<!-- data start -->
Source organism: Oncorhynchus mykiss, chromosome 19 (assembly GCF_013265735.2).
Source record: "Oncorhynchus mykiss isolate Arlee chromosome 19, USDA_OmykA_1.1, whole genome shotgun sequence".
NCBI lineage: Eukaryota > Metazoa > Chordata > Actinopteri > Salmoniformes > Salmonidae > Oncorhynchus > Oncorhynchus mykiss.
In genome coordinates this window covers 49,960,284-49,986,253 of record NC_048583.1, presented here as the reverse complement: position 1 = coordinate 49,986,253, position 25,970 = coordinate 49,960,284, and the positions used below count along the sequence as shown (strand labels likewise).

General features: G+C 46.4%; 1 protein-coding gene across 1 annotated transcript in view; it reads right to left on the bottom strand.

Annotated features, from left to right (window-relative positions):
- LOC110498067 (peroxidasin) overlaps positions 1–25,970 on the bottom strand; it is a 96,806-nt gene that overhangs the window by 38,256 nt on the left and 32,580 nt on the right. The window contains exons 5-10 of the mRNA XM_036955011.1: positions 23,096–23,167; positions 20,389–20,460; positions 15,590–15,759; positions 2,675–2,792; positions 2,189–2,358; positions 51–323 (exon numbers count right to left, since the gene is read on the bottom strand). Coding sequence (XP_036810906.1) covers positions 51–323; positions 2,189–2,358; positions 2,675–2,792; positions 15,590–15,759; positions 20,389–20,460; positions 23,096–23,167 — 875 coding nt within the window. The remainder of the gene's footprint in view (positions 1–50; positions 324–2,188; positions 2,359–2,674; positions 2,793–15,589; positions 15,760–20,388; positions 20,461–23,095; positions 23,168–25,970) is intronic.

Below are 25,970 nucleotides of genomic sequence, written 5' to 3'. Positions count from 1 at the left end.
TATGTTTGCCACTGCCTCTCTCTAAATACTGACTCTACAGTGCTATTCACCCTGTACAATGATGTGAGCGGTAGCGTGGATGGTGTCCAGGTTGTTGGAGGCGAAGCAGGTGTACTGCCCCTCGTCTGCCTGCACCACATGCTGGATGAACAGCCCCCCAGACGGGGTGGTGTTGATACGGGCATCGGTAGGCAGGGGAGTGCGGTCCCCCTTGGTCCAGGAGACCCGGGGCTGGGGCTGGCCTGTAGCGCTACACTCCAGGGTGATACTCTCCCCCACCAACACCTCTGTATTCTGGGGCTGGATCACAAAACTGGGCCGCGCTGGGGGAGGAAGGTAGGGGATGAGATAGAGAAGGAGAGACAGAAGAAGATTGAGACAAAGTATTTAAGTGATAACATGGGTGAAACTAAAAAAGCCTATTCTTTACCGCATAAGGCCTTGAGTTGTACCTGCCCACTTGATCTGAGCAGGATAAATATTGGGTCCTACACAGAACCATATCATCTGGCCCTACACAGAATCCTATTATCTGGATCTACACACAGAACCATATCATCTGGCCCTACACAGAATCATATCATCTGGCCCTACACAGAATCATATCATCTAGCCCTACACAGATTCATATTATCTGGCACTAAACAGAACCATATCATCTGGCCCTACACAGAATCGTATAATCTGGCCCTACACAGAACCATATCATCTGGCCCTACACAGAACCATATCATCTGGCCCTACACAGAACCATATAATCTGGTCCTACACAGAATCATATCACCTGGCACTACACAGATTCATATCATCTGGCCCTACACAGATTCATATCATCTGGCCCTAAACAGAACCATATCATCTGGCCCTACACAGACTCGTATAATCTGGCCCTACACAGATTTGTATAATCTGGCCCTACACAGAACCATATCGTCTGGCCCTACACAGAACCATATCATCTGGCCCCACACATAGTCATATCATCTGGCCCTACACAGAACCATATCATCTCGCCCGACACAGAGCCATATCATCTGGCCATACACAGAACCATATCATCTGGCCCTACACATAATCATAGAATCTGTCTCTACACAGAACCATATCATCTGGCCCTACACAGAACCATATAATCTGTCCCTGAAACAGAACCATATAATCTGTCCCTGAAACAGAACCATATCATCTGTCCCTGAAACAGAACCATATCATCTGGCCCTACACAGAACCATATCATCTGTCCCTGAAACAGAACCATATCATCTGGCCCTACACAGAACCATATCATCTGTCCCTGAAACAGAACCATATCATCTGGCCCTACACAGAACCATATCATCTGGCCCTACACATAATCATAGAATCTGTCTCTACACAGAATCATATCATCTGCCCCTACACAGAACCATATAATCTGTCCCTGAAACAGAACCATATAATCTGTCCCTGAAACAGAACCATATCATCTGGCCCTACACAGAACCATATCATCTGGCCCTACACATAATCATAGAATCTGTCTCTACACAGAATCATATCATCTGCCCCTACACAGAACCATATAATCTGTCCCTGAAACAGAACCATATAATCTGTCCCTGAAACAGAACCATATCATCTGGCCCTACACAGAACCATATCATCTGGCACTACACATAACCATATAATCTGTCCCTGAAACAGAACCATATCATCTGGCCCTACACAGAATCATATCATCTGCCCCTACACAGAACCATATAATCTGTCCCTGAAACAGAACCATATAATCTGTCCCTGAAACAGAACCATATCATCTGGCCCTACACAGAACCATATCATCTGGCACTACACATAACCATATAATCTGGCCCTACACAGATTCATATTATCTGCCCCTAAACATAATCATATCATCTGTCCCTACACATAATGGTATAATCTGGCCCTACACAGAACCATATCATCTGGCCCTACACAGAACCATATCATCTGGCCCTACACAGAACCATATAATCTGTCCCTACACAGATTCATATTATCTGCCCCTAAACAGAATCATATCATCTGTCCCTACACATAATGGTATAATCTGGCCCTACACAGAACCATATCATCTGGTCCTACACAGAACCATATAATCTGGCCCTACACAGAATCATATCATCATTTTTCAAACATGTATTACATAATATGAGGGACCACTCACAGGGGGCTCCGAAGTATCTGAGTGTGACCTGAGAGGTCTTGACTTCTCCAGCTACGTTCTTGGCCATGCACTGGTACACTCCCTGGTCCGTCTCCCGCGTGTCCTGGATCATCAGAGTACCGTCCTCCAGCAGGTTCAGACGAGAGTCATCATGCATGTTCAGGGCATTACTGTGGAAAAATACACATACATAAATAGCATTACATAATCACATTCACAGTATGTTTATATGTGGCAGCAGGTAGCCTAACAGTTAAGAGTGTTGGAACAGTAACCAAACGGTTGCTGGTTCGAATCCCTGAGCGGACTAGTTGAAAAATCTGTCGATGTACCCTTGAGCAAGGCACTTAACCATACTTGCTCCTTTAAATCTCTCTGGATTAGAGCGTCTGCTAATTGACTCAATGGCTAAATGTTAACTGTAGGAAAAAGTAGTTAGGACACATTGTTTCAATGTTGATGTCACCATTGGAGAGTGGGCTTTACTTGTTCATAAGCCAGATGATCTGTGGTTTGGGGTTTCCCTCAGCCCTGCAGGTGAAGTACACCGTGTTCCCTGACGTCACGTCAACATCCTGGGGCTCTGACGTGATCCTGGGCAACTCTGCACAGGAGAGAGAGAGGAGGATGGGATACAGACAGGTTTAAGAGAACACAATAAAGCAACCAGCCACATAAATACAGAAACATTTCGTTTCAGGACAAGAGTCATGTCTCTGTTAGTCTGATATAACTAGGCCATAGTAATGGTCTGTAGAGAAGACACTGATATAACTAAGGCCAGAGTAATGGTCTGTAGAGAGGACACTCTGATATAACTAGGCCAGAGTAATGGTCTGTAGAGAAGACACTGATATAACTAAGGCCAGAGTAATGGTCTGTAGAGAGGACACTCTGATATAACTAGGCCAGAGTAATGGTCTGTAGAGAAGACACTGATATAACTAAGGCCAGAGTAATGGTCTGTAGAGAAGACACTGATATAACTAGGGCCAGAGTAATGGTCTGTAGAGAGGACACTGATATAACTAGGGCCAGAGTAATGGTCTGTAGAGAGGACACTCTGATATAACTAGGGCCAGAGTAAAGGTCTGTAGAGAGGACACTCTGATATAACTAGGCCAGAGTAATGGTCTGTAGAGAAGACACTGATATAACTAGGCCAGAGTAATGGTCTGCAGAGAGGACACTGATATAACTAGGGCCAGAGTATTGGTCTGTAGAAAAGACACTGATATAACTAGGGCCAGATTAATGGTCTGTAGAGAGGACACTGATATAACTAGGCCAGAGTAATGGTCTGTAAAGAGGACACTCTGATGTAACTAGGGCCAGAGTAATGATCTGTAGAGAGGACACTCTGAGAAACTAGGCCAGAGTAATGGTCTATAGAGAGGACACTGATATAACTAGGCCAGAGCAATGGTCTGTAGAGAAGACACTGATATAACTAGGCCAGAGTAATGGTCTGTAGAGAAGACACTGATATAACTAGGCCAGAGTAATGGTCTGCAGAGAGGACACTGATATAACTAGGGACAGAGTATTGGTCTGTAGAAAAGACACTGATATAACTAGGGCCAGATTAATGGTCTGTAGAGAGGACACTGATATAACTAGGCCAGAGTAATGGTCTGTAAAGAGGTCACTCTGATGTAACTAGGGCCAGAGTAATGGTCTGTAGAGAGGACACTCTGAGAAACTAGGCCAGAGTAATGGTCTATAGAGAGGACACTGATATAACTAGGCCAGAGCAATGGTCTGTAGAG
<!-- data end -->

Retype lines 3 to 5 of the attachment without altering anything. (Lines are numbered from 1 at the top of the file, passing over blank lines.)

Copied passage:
NCBI lineage: Eukaryota > Metazoa > Chordata > Actinopteri > Salmoniformes > Salmonidae > Oncorhynchus > Oncorhynchus mykiss.
In genome coordinates this window covers 49,960,284-49,986,253 of record NC_048583.1, presented here as the reverse complement: position 1 = coordinate 49,986,253, position 25,970 = coordinate 49,960,284, and the positions used below count along the sequence as shown (strand labels likewise).

General features: G+C 46.4%; 1 protein-coding gene across 1 annotated transcript in view; it reads right to left on the bottom strand.